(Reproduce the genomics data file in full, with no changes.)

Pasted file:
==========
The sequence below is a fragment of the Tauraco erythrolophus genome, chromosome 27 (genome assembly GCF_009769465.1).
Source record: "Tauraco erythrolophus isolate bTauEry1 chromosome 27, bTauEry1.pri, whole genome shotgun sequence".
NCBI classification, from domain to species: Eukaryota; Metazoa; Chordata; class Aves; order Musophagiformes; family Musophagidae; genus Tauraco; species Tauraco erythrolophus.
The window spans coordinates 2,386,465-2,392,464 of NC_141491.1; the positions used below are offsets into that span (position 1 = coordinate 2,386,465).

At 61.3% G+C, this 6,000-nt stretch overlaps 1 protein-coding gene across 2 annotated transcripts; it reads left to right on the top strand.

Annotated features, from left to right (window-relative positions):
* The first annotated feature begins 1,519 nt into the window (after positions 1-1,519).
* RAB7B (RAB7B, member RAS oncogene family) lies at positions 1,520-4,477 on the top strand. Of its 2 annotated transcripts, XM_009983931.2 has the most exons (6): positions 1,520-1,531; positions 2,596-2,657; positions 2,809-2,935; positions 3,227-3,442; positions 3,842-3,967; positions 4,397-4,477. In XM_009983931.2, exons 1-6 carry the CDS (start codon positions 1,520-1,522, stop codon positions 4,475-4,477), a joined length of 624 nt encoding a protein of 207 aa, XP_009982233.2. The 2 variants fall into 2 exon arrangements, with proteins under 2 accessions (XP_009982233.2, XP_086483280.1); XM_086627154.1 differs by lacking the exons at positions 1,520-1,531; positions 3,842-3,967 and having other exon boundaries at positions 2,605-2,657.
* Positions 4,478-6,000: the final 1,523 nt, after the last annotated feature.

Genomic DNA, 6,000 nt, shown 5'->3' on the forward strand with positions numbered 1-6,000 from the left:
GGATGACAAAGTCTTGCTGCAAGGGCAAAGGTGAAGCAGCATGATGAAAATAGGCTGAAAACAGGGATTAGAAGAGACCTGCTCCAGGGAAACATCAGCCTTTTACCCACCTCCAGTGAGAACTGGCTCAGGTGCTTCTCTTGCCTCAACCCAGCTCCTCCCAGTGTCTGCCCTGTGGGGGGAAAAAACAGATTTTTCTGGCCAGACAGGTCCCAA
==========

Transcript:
The sequence below is a fragment of the Tauraco erythrolophus genome, chromosome 27 (genome assembly GCF_009769465.1).
Source record: "Tauraco erythrolophus isolate bTauEry1 chromosome 27, bTauEry1.pri, whole genome shotgun sequence".
NCBI classification, from domain to species: Eukaryota; Metazoa; Chordata; class Aves; order Musophagiformes; family Musophagidae; genus Tauraco; species Tauraco erythrolophus.
The window spans coordinates 2,386,465-2,392,464 of NC_141491.1; the positions used below are offsets into that span (position 1 = coordinate 2,386,465).

At 61.3% G+C, this 6,000-nt stretch overlaps 1 protein-coding gene across 2 annotated transcripts; it reads left to right on the top strand.

Annotated features, from left to right (window-relative positions):
* The first annotated feature begins 1,519 nt into the window (after positions 1-1,519).
* RAB7B (RAB7B, member RAS oncogene family) lies at positions 1,520-4,477 on the top strand. Of its 2 annotated transcripts, XM_009983931.2 has the most exons (6): positions 1,520-1,531; positions 2,596-2,657; positions 2,809-2,935; positions 3,227-3,442; positions 3,842-3,967; positions 4,397-4,477. In XM_009983931.2, exons 1-6 carry the CDS (start codon positions 1,520-1,522, stop codon positions 4,475-4,477), a joined length of 624 nt encoding a protein of 207 aa, XP_009982233.2. The 2 variants fall into 2 exon arrangements, with proteins under 2 accessions (XP_009982233.2, XP_086483280.1); XM_086627154.1 differs by lacking the exons at positions 1,520-1,531; positions 3,842-3,967 and having other exon boundaries at positions 2,605-2,657.
* Positions 4,478-6,000: the final 1,523 nt, after the last annotated feature.

Genomic DNA, 6,000 nt, shown 5'->3' on the forward strand with positions numbered 1-6,000 from the left:
GGATGACAAAGTCTTGCTGCAAGGGCAAAGGTGAAGCAGCATGATGAAAATAGGCTGAAAACAGGGATTAGAAGAGACCTGCTCCAGGGAAACATCAGCCTTTTACCCACCTCCAGTGAGAACTGGCTCAGGTGCTTCTCTTGCCTCAACCCAGCTCCTCCCAGTGTCTGCCCTGTGGGGGGAAAAAACAGATTTTTCTGGCCAGACAGGTCCCAA